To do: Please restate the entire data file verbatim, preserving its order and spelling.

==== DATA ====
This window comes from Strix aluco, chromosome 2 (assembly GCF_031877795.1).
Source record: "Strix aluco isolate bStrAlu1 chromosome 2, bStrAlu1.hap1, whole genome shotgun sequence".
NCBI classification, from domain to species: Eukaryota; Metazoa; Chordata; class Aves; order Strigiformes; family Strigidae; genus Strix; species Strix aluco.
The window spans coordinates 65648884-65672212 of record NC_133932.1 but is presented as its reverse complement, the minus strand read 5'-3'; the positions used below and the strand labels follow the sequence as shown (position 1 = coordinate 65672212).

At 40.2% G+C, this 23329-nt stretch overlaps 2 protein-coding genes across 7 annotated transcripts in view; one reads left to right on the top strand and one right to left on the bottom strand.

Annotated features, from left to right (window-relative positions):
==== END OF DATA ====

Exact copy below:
This window comes from Strix aluco, chromosome 2 (assembly GCF_031877795.1).
Source record: "Strix aluco isolate bStrAlu1 chromosome 2, bStrAlu1.hap1, whole genome shotgun sequence".
NCBI classification, from domain to species: Eukaryota; Metazoa; Chordata; class Aves; order Strigiformes; family Strigidae; genus Strix; species Strix aluco.
The window spans coordinates 65648884-65672212 of record NC_133932.1 but is presented as its reverse complement, the minus strand read 5'-3'; the positions used below and the strand labels follow the sequence as shown (position 1 = coordinate 65672212).

At 40.2% G+C, this 23329-nt stretch overlaps 2 protein-coding genes across 7 annotated transcripts in view; one reads left to right on the top strand and one right to left on the bottom strand.

Annotated features, from left to right (window-relative positions):